My aunt and my mom
My aunt and my mom
During his four years of imprisonment he became a good cook in the war camp. When he was captured he was not yet finished with his medical studies and the services of a medical orderly were not required in camp since there had been enough fully-fledged medical doctors. After Agnes and Hugo were married he would always cook if they had a big a-do at their house! Aunt Attis and Uncle Hugo remained very generous to me. Seldom did I have a place to go for the holidays in summer and I was always welcome at their summer cottage in the Eifel hills as well. It was a big stone house called Wenzelhausen near a small settlement, Niersbach. Agnes lived there during summer with her two children Werner, Ute and a full maid. Cousin Ute was even younger than that. I did not play with them but I loved Wenzelhausen since it was located in the bush. Sometimes I visited them in Trier where Uncle Hugo had his medical practice. They had a very big house in Trier at the Moselle River. Hugo was a very successful general practitioner.

He worked practically all day. There stressful family situations, the soup too hot or too cold and Uncle would dash away. I loved Uncle Hugo but he had not the time to pay much attention to me except once. I had my birthday there during the Easter holidays. He had gotten two books for me and I had to choose one, either “Lawrence, the King of Arabia” or “Explorers.” I had a hard time deciding and in the end choose “Explorers” with the thought: you could have given both to me! Luckily my dad bought “Lawrence” later for me. When I was 11 years old Aunt Attis discussed politics with me. It was 1933. She told me how much I would like the Nazis. They would think the same as we did: to be healthy and physically active, to be tough and fit, to like the outdoors and eat vegetables from the gardens; to be strong, blond and tall etc. Despite Hugo's stressful practice as a doctor, the marriage worked well. Agnes was deeply in love with him and he gave her opportunity to prove it. Hugo was a dashing man and good with all nurses and office help. He slept around a lot but was always forgiven. He had inherited from his father a heart problem and he knew that he had to die early. He prepared his family well for his early death. The house was paid for and he took out a big life insurance. He was in his fifties when it happened, after WW II and Attis never got completely over it. Now when I write this, she is still alive and mentally well at 98 in an old folks home at Trier (1992). I know more about Uncle Hugo. He was a convinced Nazi since early manhood. When the Nazis took over in 1933 he joined the Schutzstaffel (SS or Protection Squadron) medical corps. The SS became a bad word since the holocaust. Some dark stories jokingly escaped his lips, so much so that I, not older than 11 or 12 fully understood. He was without doubt a very able physician, well liked by his patients. In his free time he worked for the SS.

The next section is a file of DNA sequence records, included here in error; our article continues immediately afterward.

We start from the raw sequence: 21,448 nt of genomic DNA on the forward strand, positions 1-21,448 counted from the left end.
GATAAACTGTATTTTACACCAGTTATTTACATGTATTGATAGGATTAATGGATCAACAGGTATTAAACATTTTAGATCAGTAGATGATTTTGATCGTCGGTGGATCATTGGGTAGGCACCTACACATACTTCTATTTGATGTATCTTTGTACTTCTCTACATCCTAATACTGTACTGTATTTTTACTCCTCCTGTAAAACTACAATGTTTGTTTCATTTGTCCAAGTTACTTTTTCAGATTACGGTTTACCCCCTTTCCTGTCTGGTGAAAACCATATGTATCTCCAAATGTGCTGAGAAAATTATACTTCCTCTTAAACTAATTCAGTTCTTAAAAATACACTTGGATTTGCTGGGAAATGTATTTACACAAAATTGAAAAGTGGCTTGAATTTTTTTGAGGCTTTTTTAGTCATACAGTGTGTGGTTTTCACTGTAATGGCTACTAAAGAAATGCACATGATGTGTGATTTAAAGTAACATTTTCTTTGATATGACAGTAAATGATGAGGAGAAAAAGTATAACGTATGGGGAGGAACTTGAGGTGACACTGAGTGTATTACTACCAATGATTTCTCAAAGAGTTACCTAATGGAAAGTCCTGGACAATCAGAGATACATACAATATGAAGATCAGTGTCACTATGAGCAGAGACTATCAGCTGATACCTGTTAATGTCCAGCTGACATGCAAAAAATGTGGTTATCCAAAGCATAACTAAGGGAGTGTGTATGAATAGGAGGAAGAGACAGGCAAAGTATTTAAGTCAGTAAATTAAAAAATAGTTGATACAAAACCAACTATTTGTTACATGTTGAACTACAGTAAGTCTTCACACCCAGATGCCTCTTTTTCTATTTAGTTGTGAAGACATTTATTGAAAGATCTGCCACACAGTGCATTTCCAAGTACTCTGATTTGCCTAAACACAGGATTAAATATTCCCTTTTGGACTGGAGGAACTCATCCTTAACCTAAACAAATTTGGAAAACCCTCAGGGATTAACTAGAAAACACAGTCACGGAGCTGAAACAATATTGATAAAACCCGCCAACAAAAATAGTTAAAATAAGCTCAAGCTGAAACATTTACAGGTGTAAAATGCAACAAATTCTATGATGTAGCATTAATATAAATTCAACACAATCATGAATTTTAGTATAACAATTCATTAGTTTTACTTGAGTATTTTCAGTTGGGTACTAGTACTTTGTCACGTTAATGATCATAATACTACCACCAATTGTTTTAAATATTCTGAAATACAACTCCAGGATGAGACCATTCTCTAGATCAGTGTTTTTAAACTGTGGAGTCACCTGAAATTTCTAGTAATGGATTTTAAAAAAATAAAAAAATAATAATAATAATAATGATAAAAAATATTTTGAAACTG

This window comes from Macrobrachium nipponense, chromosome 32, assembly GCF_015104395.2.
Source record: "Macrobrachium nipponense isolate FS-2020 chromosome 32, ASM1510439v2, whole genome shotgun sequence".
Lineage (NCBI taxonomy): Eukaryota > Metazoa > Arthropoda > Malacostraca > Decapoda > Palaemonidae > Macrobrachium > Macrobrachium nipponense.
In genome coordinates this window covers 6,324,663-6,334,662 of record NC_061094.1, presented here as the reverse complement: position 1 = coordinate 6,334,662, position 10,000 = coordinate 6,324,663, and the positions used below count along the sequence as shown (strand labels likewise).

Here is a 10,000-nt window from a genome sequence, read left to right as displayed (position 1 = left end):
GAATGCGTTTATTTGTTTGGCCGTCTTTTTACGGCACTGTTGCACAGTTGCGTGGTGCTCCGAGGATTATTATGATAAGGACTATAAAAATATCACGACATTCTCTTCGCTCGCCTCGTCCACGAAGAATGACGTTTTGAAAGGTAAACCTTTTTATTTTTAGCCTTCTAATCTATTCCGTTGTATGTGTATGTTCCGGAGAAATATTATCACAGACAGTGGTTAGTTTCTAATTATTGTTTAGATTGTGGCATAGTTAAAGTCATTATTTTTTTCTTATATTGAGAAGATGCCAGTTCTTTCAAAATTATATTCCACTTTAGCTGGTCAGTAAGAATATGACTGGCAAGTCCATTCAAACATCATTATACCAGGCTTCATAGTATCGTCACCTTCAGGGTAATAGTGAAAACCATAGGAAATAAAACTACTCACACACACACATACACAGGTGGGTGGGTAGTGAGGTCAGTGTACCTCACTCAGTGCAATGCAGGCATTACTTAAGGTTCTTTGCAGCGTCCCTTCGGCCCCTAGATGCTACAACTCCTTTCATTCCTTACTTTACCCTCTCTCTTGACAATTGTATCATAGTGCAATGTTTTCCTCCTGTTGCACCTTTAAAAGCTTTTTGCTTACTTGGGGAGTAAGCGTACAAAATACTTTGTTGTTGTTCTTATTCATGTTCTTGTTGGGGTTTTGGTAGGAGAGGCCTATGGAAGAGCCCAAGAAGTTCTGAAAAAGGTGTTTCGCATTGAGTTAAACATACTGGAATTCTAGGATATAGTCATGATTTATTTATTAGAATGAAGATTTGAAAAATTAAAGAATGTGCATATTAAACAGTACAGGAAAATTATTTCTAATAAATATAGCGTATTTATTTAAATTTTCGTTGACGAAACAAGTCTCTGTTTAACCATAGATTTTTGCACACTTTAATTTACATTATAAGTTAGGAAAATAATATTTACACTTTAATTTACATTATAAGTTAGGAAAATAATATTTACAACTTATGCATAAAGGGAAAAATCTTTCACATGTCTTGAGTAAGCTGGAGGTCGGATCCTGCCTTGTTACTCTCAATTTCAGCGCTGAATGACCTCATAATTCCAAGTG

At one